Heading to Wisconsin for college, Brian Danahey’s solo road trip is sidetracked by car trouble, an apparently empty tank. Luckily, Rebecca Church shows up and offers her cabin as a temporary refuge. She’s the girl of his dreams; that is, she looks just like the figure being pursued by a hangman in Brian’s recurring nightmare. Turns out Rebecca’s been waiting for Brian, certain he’s the one prophesied to stop an imagination-eating void from swallowing all of the World of Mortal Dreams. Without nourishment provided by the waking world’s cousin, people’s spirits will shrivel and die. Strictly adhering to the Witches Code, Rebecca can only relay information to Brian via riddles, dreams, or illusions. Starting with a book of Rebecca’s poems, Brian slowly learns about the other realm and the prophecy. He finds unexpected allies along the way as well as adversaries, particularly Abigail, an imp who hates Rebecca. More important, he untangles Rebecca’s intricate past: she’s effectively a prisoner, and Brian may be more determined to rescue the girl he loves than the dual worlds. Fraser’s (Faulty Bones, 2016) Romeo-and-Juliet tale brims with preternatural turns and diverting romance. Thwarting the void entails a few tortuous decisions, such as Rebecca having a limited number of times to see Brian before disappearing forever. But the young couple’s evolving relationship is the engaging story’s focus and true essence. The two are generally apart, making their shared scenes all the more endearing, while Fraser opts for more lighthearted humor than sweet nothings. Readers, for one, are treated to a glimpse of possessive Rebecca telling Brian’s video store co-worker: “I see you’re still hanging around my Brian!” Traversing another realm likewise allows for enjoyable appearances by a historical figure or two and a tie to a relevant, centuries-old event in Salem.
An often jaunty and thoroughly entertaining story of young love.
An angel tries to save the grim alternate world she’s inadvertently created in Fraser’s (The Witch of the Hills, 2018, etc.) fantasy.
After witnessing the horror of the Hiroshima bombing, Angel Gabriella decides to make a change. Believing the source of trouble is religion, as many varieties are “magnets for violence,” she travels back nearly 2,000 years via the World of Mortal Dreams. She uses dreams and persuasion to convince someone to eliminate one particular religion’s founder, but a return to the 1940s reveals nothing has changed. Gabriella learns her actions have split the world in two, and a couple millennia later, the alternate universe is no better than the original. The other world may need a messiah, and Gabriella finds one in each world: Carla and Maynya. Evidently, splitting the universe also split souls, and the angel plans to reunite the girls’ souls. A strategy slowly forms, involving Carla’s death in 2012 and a man in the original world named Brewster DeLay, who, like Carla, has a counterpart in the other. Brewster and Carla meet in dreams (they’re separated by time; he’s one year into her future). But as they both fall for each other, they may search for a way to cheat death. Though Fraser’s story lingers on Brewster and Carla’s developing relationship, it also bounces between worlds with ease. Gabriella, who retains the appearance of a young girl, is fascinating. She sees signs from God but acknowledges mistakes, and there’s even a question of what she genuinely is: an angel, fallen angel, or something else. Fraser takes the material seriously and openly addresses religion without deriding or criticizing any specific one. Lightening things up, however, is radiant prose: “Falling leaves paint-gunned the lawns in a variety of autumn colors. He caught a whiff of burning brush, a seasonal fragrance saying trick or treat.” There are few surprises, but the story picks up in the final act when characters in both time periods ultimately converge.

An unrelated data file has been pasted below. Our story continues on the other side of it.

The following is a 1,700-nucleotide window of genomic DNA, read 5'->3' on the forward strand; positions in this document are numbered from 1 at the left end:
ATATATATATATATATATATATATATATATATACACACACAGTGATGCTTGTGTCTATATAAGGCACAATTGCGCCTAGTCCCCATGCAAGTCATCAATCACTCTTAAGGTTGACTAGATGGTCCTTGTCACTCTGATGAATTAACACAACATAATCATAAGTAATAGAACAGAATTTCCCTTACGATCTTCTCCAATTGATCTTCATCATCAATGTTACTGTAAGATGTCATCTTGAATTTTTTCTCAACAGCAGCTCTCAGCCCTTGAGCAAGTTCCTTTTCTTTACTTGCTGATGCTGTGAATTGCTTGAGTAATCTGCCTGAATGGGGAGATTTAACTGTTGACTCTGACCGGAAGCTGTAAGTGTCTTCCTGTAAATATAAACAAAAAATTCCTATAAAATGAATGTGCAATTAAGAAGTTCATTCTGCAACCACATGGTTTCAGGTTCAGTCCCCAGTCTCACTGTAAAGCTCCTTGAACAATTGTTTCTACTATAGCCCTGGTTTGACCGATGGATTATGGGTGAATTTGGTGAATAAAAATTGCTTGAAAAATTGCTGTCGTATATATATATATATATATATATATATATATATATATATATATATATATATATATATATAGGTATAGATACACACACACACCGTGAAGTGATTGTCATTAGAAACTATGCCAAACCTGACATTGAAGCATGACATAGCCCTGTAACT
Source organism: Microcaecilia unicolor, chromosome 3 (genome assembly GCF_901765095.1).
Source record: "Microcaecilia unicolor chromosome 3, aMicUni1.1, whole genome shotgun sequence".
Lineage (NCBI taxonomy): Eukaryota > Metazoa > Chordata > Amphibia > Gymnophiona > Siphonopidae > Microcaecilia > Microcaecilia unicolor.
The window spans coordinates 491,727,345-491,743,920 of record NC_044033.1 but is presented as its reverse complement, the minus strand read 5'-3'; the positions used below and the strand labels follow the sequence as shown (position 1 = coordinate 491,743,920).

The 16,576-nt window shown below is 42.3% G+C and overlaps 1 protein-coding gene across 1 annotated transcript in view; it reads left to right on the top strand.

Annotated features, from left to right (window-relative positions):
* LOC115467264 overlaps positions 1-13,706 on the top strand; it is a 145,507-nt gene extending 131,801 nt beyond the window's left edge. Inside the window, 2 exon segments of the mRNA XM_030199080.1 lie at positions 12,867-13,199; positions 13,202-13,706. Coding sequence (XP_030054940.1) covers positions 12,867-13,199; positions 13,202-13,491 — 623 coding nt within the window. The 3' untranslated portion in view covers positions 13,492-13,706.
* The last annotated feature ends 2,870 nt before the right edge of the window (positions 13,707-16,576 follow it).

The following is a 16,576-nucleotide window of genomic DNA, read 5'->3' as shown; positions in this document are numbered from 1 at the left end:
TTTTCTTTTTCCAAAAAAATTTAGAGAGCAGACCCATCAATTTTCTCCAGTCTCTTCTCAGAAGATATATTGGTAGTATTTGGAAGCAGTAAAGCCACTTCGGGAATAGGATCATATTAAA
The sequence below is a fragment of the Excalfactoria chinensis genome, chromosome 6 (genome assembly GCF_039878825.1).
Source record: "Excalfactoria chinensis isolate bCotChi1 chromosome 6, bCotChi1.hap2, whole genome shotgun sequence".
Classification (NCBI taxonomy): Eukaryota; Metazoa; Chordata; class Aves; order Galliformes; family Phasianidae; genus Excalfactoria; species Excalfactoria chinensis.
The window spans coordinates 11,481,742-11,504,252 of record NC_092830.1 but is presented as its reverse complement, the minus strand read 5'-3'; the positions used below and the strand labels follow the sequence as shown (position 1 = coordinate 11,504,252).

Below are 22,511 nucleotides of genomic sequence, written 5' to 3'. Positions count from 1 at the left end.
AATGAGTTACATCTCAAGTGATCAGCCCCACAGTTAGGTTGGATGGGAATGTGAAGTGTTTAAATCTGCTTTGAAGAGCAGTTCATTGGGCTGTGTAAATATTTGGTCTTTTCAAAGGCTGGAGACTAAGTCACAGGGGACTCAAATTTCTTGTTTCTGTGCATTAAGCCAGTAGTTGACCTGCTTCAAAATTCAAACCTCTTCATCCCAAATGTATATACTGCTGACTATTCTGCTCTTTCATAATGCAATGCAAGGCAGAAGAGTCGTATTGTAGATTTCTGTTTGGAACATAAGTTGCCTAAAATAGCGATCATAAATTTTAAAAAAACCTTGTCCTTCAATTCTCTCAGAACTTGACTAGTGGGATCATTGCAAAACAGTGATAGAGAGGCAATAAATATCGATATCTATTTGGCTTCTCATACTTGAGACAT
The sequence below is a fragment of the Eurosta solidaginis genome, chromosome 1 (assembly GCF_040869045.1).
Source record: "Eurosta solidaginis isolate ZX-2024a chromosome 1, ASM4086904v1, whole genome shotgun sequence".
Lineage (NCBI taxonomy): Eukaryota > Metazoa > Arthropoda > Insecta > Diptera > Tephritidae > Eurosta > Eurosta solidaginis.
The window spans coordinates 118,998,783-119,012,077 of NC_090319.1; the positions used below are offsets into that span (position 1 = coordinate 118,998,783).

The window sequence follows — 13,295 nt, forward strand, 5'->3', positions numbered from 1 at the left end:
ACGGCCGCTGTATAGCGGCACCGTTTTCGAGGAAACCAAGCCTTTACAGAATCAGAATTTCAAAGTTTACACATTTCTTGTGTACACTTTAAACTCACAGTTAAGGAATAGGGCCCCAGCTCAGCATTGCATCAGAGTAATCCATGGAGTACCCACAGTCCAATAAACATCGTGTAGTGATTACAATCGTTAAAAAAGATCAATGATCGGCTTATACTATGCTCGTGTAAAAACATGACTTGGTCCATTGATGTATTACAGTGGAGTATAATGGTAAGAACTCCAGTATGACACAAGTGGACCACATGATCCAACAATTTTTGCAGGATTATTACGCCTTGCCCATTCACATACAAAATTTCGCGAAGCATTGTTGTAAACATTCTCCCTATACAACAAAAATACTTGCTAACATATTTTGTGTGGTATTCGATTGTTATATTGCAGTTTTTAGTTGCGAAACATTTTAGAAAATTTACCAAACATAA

Riveting time periods tied together by a delightfully eccentric protagonist.